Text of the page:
Enabling Experimentation


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The talk that Nick, Paul and myself gave at the first Forward developer day.

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  • don’t know- there’s an infinite amount of stuff you don’t know, probability of something better within that is much stronger than in the stuff you know Next slide: concrete examples from energy
  • these are symptoms/examples of where experimentation is difficult. next slide: what can we do to achieve more experimentation
  • distinct concepts: easier to manoeuvre and try out better ways of solving problem utility: focus on what’s needed, not what’s ‘real’. tube map is a good way to navigate london, terrible way to understand the geography. also ancient map that world is flat.
  • follows from an emphasis on model utility allows contexts to be played with individually recognise that there’s a mapping to be done, deal with it in the right place, rather than everywhere! so let’s look at our contexts...
  • rate cards distinct from plans + pricing, in turn distinct from dealing with customers and getting them through the switch. we’ve done bits of experimentation in all, although the pricing and comparison is where the action is so lets talk about that a bit more about one...
  • so energy comparison is our context. lets look at what it needs to do and look at the experimentation we did. lets take a look at the physical (and logical) app separation and our end result (so far)
  • pretty normal stuff- sinatra, mysql and ruby around the edges. in the middle we’re using some new stuffs. thats been beneficial (we’ll come to it in a minute), but lets take a look at some risks we considered at the outset
  • not sufficient to just learn during the day, needs a keen interest from people
  • so turns out, a lot of tools in clojure have sprung up inspired from ruby counterparts. and, our experience of ruby deploys meant clojure deploys were little effort.
  • Comparison took 3 weeks to write in Clojure
  • 2 bullets- what you get. final point, you won’t know unless you try- so experiment!! make it possible
  • Enabling Experimentation

    1. 1. Embracing Experimentation <ul><li>Enabling and exploiting a culture of experimentation within Energy </li></ul>24 Sept 2010
    2. 2. Why is it Important? <ul><li>Not experimenting means you’re not learning </li></ul><ul><li>Don’t know what you don’t know </li></ul><ul><li>Mediocrity </li></ul><ul><li>Stifle innovation and competitiveness </li></ul><ul><li>Only way to achieve significant improvements </li></ul>
    3. 3. Lack of Experimentation <ul><li>Energy’s overarching domain </li></ul><ul><li>Complex admin tool </li></ul><ul><li>THE DATA PUSH (ongoing) </li></ul><ul><li>Untouchable code </li></ul><ul><li>Simple (complex) release process </li></ul><ul><li>“Why change it? You’ll only rewrite it the same.” </li></ul>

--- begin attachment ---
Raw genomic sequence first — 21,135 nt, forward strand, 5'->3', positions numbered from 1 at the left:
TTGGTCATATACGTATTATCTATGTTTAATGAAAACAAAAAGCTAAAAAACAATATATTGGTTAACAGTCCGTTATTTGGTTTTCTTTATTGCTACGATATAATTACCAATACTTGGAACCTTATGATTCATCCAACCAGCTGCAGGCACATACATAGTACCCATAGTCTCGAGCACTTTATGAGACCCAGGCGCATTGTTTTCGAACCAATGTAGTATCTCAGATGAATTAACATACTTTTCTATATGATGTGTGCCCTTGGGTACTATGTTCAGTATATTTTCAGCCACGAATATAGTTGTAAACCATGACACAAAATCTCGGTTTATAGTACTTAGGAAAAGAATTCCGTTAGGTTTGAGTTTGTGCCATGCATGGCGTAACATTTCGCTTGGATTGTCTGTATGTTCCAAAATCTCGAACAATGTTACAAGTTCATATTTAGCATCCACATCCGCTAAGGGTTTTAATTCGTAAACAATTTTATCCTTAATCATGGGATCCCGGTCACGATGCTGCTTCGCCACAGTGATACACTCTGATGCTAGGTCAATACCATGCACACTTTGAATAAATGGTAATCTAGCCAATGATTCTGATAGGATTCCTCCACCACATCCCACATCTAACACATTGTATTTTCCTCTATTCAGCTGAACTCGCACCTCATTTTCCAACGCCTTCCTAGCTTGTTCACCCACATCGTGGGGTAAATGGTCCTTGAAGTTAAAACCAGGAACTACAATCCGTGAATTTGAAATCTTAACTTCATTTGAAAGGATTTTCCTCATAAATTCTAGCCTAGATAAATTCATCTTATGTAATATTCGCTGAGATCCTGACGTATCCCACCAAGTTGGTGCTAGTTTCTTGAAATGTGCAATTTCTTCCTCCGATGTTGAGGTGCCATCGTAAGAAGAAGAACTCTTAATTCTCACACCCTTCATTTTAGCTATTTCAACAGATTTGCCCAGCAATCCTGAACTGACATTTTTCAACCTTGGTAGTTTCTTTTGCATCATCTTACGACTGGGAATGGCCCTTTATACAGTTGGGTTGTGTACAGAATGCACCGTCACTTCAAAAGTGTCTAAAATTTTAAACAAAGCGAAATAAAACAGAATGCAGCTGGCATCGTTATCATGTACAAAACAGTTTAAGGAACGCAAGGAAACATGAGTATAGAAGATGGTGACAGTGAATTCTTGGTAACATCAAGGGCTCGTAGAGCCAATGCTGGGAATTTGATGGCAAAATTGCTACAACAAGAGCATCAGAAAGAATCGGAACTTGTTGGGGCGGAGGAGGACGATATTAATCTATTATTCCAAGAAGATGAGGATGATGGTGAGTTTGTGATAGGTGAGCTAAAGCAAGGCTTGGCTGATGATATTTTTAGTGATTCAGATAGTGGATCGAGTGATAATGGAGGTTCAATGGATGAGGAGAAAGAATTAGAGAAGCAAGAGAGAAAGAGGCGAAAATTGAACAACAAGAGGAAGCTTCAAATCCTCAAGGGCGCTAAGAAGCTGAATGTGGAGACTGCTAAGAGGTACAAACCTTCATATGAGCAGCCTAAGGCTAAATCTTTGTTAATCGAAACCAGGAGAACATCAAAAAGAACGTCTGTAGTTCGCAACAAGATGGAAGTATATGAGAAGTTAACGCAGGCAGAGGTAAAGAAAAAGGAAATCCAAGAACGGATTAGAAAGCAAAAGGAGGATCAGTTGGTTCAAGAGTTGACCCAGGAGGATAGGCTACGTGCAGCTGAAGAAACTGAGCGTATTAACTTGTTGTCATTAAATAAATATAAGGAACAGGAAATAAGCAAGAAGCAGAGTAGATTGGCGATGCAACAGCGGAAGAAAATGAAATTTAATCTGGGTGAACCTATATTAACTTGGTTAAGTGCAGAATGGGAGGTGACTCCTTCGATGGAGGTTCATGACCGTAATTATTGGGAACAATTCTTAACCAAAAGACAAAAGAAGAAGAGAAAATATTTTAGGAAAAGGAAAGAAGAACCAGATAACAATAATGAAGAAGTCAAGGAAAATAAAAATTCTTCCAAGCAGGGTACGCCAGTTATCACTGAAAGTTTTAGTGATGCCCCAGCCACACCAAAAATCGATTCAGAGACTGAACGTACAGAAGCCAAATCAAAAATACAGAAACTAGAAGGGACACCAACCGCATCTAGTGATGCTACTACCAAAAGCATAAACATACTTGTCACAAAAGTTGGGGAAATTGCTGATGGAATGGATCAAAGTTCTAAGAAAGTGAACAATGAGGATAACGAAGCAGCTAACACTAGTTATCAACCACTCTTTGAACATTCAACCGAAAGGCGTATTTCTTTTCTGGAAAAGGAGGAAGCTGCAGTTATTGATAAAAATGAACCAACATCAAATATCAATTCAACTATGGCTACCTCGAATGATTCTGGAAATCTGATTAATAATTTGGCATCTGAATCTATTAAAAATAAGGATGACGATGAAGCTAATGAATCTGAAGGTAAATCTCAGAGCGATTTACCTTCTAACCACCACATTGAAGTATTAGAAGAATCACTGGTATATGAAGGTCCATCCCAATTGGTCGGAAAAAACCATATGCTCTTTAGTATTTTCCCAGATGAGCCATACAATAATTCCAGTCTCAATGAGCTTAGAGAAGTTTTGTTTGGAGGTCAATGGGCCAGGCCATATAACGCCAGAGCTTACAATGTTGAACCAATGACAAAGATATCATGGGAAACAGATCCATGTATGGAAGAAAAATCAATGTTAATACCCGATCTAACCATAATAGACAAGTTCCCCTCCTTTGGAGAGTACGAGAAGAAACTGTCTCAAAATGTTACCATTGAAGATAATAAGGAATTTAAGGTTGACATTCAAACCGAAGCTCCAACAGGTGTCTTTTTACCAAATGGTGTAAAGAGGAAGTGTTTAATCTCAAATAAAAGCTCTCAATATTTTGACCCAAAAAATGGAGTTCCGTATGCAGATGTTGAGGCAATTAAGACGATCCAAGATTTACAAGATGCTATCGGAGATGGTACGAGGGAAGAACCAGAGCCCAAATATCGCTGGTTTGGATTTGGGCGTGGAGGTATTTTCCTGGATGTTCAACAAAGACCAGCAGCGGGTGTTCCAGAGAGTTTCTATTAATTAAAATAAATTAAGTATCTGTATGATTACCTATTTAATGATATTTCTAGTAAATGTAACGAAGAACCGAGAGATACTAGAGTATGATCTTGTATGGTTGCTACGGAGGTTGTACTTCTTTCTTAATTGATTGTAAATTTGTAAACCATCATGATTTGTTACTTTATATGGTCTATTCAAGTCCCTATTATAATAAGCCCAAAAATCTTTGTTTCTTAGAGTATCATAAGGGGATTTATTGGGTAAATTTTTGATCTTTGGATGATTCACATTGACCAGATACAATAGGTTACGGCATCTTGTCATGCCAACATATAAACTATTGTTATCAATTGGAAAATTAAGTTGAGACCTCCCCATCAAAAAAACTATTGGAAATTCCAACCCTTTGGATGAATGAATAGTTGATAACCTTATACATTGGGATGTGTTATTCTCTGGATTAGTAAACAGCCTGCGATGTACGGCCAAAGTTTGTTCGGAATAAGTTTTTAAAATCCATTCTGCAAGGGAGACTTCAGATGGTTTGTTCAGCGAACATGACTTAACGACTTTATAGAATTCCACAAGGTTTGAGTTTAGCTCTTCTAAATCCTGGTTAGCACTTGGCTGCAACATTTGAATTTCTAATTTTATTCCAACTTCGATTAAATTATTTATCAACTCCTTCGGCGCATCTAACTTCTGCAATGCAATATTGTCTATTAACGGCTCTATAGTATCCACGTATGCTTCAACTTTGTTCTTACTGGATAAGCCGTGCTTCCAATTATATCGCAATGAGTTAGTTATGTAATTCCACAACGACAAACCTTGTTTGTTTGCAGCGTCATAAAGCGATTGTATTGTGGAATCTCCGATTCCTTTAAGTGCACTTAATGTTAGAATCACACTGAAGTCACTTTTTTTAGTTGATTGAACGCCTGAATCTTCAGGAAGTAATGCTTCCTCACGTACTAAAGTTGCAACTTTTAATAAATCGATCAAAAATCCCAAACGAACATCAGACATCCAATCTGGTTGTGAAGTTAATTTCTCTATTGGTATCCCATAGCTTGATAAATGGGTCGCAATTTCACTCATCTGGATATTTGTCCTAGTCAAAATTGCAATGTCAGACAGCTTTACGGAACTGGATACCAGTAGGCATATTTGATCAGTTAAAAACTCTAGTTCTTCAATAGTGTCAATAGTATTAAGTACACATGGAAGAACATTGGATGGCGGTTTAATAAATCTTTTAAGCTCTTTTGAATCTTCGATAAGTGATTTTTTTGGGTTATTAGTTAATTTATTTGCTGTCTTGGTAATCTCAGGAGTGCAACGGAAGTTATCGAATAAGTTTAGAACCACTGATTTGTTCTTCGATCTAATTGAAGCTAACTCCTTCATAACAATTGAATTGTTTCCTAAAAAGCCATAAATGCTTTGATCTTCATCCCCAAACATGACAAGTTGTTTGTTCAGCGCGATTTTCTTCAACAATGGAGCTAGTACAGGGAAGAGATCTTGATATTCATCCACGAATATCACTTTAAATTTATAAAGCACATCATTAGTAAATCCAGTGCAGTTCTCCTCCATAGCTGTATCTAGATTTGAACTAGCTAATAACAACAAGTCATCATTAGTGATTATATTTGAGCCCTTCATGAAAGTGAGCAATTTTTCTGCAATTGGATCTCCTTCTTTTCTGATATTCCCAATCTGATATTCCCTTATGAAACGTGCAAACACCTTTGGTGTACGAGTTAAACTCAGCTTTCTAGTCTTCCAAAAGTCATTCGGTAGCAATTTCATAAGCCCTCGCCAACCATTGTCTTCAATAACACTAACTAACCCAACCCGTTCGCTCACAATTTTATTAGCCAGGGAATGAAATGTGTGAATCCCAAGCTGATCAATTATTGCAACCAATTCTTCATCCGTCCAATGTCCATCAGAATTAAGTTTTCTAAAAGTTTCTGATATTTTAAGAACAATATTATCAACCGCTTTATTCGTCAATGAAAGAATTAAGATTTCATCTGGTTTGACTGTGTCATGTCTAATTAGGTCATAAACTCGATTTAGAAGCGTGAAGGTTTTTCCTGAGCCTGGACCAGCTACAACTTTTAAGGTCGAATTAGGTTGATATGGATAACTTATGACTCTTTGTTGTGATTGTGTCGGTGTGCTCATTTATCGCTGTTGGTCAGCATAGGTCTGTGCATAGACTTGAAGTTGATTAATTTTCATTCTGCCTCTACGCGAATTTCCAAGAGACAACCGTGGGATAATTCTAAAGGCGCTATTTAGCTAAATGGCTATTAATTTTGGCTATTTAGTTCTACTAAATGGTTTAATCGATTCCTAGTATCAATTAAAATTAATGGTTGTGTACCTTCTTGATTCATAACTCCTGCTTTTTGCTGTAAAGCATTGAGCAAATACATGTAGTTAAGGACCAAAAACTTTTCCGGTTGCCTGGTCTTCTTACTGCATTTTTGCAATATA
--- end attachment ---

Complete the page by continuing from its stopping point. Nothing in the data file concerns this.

4. 4. Enabling Experimentation <ul><li>Less-coupled more modular structure </li></ul><ul><li>Distinct domain concepts </li></ul><ul><li>Model utility rather than reality </li></ul><ul><li>Ensure clear separation </li></ul>
    5. 5. Example: Bounded Context <ul><li>Logically and physically separated </li></ul><ul><li>Appropriate domain language </li></ul><ul><li>Acknowledge and isolate interaction </li></ul>
    6. 6. Bounded Contexts <ul><li>Importing Rate Cards </li></ul><ul><li>Pricing plans and performing comparisons </li></ul><ul><li>Switching a customers energy supplier </li></ul>
    7. 7. Experimenting with Comparison <ul><li>Price energy plans based on user profiles </li></ul><ul><li>Lots of calculations </li></ul><ul><li>Transforming a lot of data </li></ul><ul><li>Can’t be a bottle neck </li></ul>
    8. 8. Experimenting with Tools varnish Mongo compojure Tariff Editor mysql sinatra Home Movers sinatra Comparison
    9. 9. Issues with Experimentation <ul><li>New language idioms </li></ul><ul><li>New development environment </li></ul><ul><li>Deployment </li></ul><ul><li>Demands your own interest and investment </li></ul><ul><li>#fail? </li></ul>
    10. 10. Clojure Tools <ul><li>Actually lots of similarity to Ruby </li></ul><ul><ul><li>rake/gem -> lein </li></ul></ul><ul><ul><li>irb -> lein repl </li></ul></ul><ul><ul><li>rack -> ring </li></ul></ul><ul><ul><li>sinatra -> compojure </li></ul></ul><ul><li>Capistrano still works for deploys </li></ul>
    11. 11. Experimentation Rewards <ul><li>Functional programming (and Clojure) great fit for our problem </li></ul><ul><li>Resulting code is smaller and more succinct </li></ul><ul><li>Higher-order functions provide powerful composition </li></ul><ul><li>More to come... protocols, partial fns, macros etc. </li></ul><ul><li>Fast enough : >100 requests/second </li></ul><ul><li>No complex AOT caching </li></ul><ul><li>Simpler deployments </li></ul>
    12. 12. #win <ul><li>Modularity exposed way to break down problem </li></ul><ul><li>Break problems apart and you can solve everything in the most effective way </li></ul><ul><li>Small composable services with bounded contexts encouraged experimentation </li></ul><ul><li>Produced a tighter codebase with simpler deployment </li></ul><ul><li>No caching needed : performance allows realtime updates </li></ul>
    13. 13. #win <ul><li>Good people , experimentation , and technology has built a far more capable , flexible , scalable solution than with ‘obvious’ tools </li></ul><ul><li>You don’t know unless you try </li></ul>
    14. 14. Clojure #win <ul><li>Coming soon to a project near you </li></ul><ul><li>Demo/up-and-running with Clojure later this afternoon </li></ul>
    15. 15. Questions?
    16. 16. k’thx bye... until this afternoon